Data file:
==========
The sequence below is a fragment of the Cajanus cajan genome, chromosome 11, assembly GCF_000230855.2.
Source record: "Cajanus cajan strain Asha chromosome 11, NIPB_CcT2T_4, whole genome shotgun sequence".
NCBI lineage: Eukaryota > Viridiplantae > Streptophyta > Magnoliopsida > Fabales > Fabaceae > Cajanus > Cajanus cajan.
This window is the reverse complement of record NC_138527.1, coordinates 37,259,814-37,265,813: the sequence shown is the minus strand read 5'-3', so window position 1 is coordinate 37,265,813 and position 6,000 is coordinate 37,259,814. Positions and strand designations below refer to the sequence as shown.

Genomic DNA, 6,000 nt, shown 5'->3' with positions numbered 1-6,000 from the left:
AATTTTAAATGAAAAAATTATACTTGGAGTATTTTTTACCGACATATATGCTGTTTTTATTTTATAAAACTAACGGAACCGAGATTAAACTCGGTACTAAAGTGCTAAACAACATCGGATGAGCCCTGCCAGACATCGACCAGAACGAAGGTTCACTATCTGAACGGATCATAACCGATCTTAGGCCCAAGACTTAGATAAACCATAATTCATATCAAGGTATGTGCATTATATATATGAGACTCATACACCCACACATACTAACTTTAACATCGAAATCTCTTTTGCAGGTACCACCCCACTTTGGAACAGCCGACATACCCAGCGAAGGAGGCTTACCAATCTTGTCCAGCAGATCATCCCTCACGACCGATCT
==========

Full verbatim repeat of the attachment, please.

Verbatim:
The sequence below is a fragment of the Cajanus cajan genome, chromosome 11, assembly GCF_000230855.2.
Source record: "Cajanus cajan strain Asha chromosome 11, NIPB_CcT2T_4, whole genome shotgun sequence".
NCBI lineage: Eukaryota > Viridiplantae > Streptophyta > Magnoliopsida > Fabales > Fabaceae > Cajanus > Cajanus cajan.
This window is the reverse complement of record NC_138527.1, coordinates 37,259,814-37,265,813: the sequence shown is the minus strand read 5'-3', so window position 1 is coordinate 37,265,813 and position 6,000 is coordinate 37,259,814. Positions and strand designations below refer to the sequence as shown.

Genomic DNA, 6,000 nt, shown 5'->3' with positions numbered 1-6,000 from the left:
AATTTTAAATGAAAAAATTATACTTGGAGTATTTTTTACCGACATATATGCTGTTTTTATTTTATAAAACTAACGGAACCGAGATTAAACTCGGTACTAAAGTGCTAAACAACATCGGATGAGCCCTGCCAGACATCGACCAGAACGAAGGTTCACTATCTGAACGGATCATAACCGATCTTAGGCCCAAGACTTAGATAAACCATAATTCATATCAAGGTATGTGCATTATATATATGAGACTCATACACCCACACATACTAACTTTAACATCGAAATCTCTTTTGCAGGTACCACCCCACTTTGGAACAGCCGACATACCCAGCGAAGGAGGCTTACCAATCTTGTCCAGCAGATCATCCCTCACGACCGATCT